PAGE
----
Martin Buber: The Life of Dialogue by Maurice S. Friedman
Maurice S. Friedman is Professor Emeritus of religious studies, philosophy and comparative literature at San Diego State University. Martin Buber (1878-1965).was a Viennese Jewish philosopher and religious leader who translated the Old Tetament into German. He was a Zionist. He sought understainding between Jews and Arabs. Published by The University of Chicago Press, 1955 and reprinted in 1960 by Harpers, N.Y. as a First Harper Torchbook edition. This material prepared for Religion Online by Ted & Winnie Brock.
Chapter 25: The Faith of the Bible
Buber’s philosophy of dialogue has been of particular importance in the Biblical interpretation with which he has been mainly concerned in his later years. One of the most significant of his Biblical works is his translation of the Hebrew Bible into German with the aid of his friend Franz Rosenzweig. The Buber-Rosenzweig translation of the Bible, according to Solomon Liptzin, ‘has been universally acclaimed as a miracle of fidelity and beauty.’ Ernest M. Wolf has explained this translation as an attempt to reproduce in the German some of the basic linguistic features of Hebrew. ‘The result of their endeavour was the creation of a new Biblical idiom in German which followed the original meaning of the Hebrew more faithfully than any other German translation -- or any translation in any other language -- had ever done.’ The translation is set in the form of cola (Atemzüge) rhythmic units based on natural breathing pauses. These serve the purpose of recapturing the original spoken quality of the Bible. (Solomon Liptzin, Germany’s Stepchildren [Philadelphia: The Jewish Publication Society, 1944], p. 256; Ernest M. Wolf, ‘Martin Buber and German Jewry, Prophet and Teacher to a Generation in Catastrophe,’ Judaism, Vol. I, No. 4 [October 1952], p. 349; Walter Nigg, Martin Bubers Weg in unserer Zeit, first issue of Religiöse Gegenwartsfragen, Bausteine zu einem kommenden Protestantismus, ed. by Josef Boni and Walter Nigg [Bern: Verlag Paul Haupt, 1940], pp. 21-25; Franz Rosenzweig, ‘Die Schrift und das Wort,’ in Martin Buber and Franz Rosenzweig, Die Schrift und ihrer Verdeutschung [Berlin: Schocken Verlag, 1936], pp. 76-87. For an unfavourable criticism of the Buber-Rosenzweig translation see Emanuel bin Gorion [Emanuel Berdyczwesky], Ceterum Recenseo. Kritische Aufsäitze und Reden [Tübingen: Alexander Fischer Verlag, 1939], pp. 21-38.)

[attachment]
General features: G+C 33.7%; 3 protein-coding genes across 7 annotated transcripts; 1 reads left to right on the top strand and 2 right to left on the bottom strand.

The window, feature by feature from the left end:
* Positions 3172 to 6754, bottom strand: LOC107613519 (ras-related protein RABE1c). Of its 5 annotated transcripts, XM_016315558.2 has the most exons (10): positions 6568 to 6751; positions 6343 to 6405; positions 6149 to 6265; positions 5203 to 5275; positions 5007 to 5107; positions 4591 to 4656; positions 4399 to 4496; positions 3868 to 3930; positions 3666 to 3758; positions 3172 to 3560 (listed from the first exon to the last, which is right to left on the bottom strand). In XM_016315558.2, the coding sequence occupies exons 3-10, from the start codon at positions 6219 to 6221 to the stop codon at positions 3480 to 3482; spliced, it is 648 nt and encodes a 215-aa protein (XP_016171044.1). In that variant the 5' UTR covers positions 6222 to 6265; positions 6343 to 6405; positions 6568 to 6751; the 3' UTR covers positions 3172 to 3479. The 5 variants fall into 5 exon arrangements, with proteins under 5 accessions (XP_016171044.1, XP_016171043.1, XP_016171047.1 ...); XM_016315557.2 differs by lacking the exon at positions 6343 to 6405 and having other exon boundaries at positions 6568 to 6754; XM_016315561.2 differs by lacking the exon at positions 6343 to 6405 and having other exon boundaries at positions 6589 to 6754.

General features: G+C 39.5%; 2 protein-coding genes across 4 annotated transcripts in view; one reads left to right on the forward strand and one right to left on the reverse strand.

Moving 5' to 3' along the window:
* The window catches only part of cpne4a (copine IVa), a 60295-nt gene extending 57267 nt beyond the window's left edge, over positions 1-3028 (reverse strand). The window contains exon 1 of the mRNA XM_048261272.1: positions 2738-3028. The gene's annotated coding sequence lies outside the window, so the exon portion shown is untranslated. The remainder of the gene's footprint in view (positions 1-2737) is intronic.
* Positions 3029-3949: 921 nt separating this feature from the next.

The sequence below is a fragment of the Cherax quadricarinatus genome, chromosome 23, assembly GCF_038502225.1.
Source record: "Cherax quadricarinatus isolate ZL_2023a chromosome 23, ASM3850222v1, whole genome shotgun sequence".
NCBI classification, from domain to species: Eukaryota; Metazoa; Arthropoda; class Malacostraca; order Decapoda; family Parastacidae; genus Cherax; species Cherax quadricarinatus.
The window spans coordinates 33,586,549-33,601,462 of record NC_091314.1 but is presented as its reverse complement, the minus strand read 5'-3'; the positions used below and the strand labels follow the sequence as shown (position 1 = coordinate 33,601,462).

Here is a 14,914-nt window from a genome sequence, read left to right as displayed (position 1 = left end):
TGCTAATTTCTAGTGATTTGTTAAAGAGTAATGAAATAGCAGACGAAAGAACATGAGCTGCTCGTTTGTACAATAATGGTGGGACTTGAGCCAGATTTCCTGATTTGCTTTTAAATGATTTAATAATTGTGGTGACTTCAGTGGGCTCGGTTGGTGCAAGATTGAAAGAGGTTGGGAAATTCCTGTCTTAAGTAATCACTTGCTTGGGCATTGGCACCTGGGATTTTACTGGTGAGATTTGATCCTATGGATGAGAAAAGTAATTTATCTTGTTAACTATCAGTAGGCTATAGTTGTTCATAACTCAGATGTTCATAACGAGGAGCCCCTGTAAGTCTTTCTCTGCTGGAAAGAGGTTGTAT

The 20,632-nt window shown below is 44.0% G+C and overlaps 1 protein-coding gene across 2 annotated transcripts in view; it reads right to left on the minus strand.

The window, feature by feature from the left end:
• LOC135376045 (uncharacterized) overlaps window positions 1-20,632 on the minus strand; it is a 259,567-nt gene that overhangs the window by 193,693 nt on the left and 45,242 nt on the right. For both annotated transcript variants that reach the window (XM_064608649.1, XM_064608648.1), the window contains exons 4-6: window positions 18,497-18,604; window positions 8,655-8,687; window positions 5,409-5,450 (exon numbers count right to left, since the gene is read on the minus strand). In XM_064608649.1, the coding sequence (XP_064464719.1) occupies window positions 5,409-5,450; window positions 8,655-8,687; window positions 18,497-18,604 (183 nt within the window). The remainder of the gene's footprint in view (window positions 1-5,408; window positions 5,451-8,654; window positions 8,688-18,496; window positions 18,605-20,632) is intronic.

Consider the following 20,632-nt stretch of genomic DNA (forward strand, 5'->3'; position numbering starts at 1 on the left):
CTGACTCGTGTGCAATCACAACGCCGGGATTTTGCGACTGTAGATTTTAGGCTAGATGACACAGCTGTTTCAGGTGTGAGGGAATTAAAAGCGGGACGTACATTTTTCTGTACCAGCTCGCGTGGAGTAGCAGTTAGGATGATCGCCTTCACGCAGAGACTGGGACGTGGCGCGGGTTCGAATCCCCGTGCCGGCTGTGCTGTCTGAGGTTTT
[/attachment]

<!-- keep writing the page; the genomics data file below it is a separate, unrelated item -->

This translation was accompanied by a volume in which Buber and Rosenzvveig explained the new principles of translation that they used. (Die Schrift und ibrer Verdeutschung, op. cit. 239) Both the translation and the new methods helped to produce a renaissance of Bible study among German-speaking Jews.
Had the generation of young Jews that went through the Buber-Rosenzweig school of Bible reading and Bible interpreting been permitted to grow up and to remain together, they would probably have become the most Bible-conscious Jews since the days before the ghetto-walls had fallen in Europe. (Wolf, ‘Martin Buber and German Jewry,’ op. cit., p. 350)
Despite the pressing demands on his time, Buber has succeeded in carrying out his original plan of tracing the development of the Messianic idea from the earliest periods of the Hebrew Bible through Jesus and Paul. The volumes of Biblical interpretation in which he has traced this development -- Königtum Gottes, Moses, The Prophetic Faith, Two Types of Faith, Right and Wrong, and the first section of Israel and Palestine -- constitute an extremely significant and creative contribution to the field of Biblical scholarship. Commenting on Buber’s translation of the Bible and on his Biblical criticism in Königtum Gottes, the Old Testament scholar Ludwig Feuchtwanger writes:
The new total viewpoint of Buber’s science of Biblical study has without question created a new situation in Old Testament scholarship. For the first time there has arisen a real Jewish critical study of the Bible -- Jewish and critical at once -- which does not allow its way to be dictated to it by foreign tendencies. (Ludwig Feuchtwanger, ‘Bibelforschung aus jüdischem Geist, Martin Bubers Erneuerung der Bibel aus Geist des Judentums,’ Der Morgen, Vol. VIII, No. 3 [August 1932], p. 222 [my translation]. See Karl Thieme, ‘Martin Buber als Interpret der Bibel,’ Zeitschrift für Religions- und Geistesgeschichte [Köln], Vol. VI, No. I [19S4], pp. 1-9, and Hans-Joachim Kraus, ‘Gespräch mit Martin Buber. Zur jüdischen und christlichen Auslegung des Alten Testaments,’ Evangelische Theologie [Munich], Vol. XII, No. 1/2 [July-August 1952], pp. 59-77, for two recent evaluations of Buber’s interpretation of the Bible by Catholic and Protestant theologians respectively.)